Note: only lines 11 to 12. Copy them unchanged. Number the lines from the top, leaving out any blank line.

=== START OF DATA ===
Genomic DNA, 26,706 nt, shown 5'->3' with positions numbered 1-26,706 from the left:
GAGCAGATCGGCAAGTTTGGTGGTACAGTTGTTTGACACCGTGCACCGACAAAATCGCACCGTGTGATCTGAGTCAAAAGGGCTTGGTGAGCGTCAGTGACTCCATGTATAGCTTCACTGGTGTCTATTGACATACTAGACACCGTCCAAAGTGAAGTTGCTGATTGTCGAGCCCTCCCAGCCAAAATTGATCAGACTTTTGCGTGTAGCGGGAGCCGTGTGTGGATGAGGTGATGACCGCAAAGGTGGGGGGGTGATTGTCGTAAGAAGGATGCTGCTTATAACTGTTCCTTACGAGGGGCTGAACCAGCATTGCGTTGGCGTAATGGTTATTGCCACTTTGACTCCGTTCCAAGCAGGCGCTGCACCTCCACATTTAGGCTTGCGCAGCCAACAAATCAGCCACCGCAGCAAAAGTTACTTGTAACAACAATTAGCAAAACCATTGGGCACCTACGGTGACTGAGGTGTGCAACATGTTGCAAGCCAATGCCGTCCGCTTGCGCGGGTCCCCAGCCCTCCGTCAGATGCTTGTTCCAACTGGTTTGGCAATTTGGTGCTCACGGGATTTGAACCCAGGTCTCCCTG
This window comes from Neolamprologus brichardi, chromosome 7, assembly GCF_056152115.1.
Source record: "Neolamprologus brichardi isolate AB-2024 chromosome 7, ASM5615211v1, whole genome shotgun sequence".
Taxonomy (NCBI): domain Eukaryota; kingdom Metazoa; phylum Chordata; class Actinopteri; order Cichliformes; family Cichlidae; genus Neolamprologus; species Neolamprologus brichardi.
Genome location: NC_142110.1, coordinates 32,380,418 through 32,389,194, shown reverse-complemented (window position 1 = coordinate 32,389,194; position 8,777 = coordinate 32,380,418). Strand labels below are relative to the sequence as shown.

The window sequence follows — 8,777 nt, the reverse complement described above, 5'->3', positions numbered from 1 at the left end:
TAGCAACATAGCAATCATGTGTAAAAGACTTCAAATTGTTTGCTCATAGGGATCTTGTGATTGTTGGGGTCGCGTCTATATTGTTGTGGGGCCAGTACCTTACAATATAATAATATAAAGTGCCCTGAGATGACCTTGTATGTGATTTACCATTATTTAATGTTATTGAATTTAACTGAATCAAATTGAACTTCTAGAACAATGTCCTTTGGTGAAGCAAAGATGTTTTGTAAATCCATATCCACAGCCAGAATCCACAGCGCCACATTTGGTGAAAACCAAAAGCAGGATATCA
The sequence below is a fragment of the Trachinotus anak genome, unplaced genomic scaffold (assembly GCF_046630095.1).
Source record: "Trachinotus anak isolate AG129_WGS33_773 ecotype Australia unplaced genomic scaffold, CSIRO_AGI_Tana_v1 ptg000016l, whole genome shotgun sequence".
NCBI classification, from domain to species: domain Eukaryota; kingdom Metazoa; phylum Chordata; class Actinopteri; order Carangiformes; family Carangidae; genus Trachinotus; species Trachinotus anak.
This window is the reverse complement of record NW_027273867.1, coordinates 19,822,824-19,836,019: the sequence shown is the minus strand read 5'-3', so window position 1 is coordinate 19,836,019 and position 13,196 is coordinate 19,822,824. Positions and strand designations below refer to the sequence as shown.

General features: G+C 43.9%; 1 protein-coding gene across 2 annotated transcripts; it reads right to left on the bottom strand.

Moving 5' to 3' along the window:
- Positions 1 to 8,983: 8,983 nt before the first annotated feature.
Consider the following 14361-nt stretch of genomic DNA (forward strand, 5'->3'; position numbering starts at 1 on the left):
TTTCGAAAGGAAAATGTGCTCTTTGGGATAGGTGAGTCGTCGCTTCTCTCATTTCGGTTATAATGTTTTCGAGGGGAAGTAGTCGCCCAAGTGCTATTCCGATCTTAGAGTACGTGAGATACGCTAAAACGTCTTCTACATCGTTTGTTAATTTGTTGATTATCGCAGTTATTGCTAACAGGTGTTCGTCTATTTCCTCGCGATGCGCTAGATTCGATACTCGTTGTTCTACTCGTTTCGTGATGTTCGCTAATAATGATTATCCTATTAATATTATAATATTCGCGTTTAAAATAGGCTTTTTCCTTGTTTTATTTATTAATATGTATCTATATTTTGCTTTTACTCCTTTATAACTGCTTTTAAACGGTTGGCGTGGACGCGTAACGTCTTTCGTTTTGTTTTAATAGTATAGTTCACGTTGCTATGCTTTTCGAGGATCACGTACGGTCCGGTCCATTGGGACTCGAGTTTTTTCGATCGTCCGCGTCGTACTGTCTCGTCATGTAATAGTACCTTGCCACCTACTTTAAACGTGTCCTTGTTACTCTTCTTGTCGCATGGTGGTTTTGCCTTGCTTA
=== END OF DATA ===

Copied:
NCBI classification, from domain to species: domain Eukaryota; kingdom Metazoa; phylum Chordata; class Actinopteri; order Carangiformes; family Carangidae; genus Trachinotus; species Trachinotus anak.
This window is the reverse complement of record NW_027273867.1, coordinates 19,822,824-19,836,019: the sequence shown is the minus strand read 5'-3', so window position 1 is coordinate 19,836,019 and position 13,196 is coordinate 19,822,824. Positions and strand designations below refer to the sequence as shown.